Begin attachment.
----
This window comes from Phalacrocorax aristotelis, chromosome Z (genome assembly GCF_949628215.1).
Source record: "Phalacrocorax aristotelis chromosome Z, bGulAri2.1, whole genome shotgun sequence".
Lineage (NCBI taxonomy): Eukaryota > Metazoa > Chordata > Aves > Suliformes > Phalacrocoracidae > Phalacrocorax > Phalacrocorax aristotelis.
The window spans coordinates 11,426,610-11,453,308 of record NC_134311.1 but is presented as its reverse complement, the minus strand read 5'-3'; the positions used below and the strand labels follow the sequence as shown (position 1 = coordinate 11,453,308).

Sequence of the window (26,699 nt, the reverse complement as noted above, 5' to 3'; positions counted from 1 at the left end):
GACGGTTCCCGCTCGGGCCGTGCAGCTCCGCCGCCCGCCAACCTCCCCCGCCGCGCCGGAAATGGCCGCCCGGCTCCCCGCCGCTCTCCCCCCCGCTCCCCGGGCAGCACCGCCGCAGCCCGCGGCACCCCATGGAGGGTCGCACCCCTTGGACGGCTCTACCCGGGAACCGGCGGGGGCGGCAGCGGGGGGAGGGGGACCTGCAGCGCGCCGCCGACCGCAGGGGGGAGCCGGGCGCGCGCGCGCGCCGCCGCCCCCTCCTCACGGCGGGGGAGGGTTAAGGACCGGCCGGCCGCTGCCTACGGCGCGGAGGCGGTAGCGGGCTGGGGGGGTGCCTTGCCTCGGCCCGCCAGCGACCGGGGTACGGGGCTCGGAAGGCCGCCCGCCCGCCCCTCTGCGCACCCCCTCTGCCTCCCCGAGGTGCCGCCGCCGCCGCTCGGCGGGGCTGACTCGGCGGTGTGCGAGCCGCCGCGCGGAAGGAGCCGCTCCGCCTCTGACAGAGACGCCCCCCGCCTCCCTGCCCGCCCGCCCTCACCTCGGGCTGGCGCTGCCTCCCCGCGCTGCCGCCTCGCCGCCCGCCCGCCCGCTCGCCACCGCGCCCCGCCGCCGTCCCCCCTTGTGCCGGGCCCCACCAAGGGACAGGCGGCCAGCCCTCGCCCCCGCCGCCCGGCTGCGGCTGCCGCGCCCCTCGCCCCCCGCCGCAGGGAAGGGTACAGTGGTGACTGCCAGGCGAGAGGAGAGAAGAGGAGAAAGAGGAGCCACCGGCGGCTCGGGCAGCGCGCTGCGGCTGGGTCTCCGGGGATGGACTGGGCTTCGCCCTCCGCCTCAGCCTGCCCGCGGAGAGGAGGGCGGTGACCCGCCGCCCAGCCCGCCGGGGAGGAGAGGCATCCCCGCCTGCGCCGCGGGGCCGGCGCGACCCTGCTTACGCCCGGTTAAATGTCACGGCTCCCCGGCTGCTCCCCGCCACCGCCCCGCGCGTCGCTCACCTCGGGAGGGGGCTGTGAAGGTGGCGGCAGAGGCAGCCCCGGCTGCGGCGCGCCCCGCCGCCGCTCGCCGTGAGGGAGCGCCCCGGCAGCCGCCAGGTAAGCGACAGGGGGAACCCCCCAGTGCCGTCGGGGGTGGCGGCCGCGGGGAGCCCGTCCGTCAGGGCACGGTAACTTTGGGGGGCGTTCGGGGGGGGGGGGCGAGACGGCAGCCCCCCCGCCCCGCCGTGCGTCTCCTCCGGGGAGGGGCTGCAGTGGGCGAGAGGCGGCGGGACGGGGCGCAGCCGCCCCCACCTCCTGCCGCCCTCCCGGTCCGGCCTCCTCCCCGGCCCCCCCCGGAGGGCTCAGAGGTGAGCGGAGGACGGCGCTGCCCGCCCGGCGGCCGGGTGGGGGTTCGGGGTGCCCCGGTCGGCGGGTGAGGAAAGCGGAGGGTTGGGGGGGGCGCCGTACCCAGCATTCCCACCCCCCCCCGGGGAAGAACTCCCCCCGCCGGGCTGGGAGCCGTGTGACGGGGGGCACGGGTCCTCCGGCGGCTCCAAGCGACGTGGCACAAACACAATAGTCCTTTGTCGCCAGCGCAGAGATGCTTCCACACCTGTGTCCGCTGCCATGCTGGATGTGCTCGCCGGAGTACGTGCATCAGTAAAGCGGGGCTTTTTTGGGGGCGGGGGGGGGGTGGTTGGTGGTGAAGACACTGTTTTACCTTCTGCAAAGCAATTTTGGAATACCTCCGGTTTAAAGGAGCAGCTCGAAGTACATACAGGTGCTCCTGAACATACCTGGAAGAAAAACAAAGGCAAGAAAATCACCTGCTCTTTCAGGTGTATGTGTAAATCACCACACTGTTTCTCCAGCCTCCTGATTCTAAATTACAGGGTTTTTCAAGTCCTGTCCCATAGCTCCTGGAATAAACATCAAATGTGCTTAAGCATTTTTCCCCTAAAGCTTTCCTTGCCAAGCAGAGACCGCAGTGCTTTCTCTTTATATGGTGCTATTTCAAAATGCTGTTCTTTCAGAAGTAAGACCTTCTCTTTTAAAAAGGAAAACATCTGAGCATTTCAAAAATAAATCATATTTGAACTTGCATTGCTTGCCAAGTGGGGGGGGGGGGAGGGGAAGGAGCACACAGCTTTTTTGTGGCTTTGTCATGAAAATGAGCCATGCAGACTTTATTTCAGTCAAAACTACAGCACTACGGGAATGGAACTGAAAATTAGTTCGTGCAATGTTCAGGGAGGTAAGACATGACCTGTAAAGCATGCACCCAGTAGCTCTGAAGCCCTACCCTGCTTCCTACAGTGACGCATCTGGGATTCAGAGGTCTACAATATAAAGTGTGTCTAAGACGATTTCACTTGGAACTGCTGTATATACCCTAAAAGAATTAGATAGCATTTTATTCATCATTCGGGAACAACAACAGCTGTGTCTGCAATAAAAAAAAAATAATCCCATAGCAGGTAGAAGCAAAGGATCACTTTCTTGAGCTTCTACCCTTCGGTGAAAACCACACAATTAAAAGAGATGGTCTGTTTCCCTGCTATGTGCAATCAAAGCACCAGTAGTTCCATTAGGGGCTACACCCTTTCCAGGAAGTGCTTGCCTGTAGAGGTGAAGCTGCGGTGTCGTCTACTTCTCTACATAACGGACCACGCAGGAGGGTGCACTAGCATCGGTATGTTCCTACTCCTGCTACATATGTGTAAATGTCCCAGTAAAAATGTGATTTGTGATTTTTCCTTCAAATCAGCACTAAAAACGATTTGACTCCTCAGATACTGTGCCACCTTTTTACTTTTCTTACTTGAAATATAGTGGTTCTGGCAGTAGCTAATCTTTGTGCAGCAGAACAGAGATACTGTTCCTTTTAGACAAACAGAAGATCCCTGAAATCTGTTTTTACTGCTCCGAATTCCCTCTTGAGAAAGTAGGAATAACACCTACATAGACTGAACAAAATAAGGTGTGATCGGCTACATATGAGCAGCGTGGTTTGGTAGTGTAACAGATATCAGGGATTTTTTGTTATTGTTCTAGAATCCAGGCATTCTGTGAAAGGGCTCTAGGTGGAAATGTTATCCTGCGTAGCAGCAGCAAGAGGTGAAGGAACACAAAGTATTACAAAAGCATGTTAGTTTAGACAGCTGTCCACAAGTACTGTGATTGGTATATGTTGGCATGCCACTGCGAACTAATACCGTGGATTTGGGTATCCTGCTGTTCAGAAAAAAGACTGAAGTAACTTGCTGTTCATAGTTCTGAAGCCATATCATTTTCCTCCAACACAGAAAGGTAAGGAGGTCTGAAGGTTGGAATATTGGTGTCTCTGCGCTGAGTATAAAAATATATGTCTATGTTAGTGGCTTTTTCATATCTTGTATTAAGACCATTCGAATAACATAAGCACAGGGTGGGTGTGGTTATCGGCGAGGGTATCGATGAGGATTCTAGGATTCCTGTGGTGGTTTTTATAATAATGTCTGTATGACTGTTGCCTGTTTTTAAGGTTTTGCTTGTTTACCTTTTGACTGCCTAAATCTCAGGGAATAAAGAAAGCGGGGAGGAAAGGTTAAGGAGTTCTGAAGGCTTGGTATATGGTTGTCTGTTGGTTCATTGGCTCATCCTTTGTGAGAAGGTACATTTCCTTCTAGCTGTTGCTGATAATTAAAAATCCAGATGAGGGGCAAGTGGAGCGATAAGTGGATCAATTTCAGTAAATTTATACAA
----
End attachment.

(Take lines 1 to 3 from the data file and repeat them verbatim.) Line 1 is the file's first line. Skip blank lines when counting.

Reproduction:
This window comes from Phalacrocorax aristotelis, chromosome Z (genome assembly GCF_949628215.1).
Source record: "Phalacrocorax aristotelis chromosome Z, bGulAri2.1, whole genome shotgun sequence".
Lineage (NCBI taxonomy): Eukaryota > Metazoa > Chordata > Aves > Suliformes > Phalacrocoracidae > Phalacrocorax > Phalacrocorax aristotelis.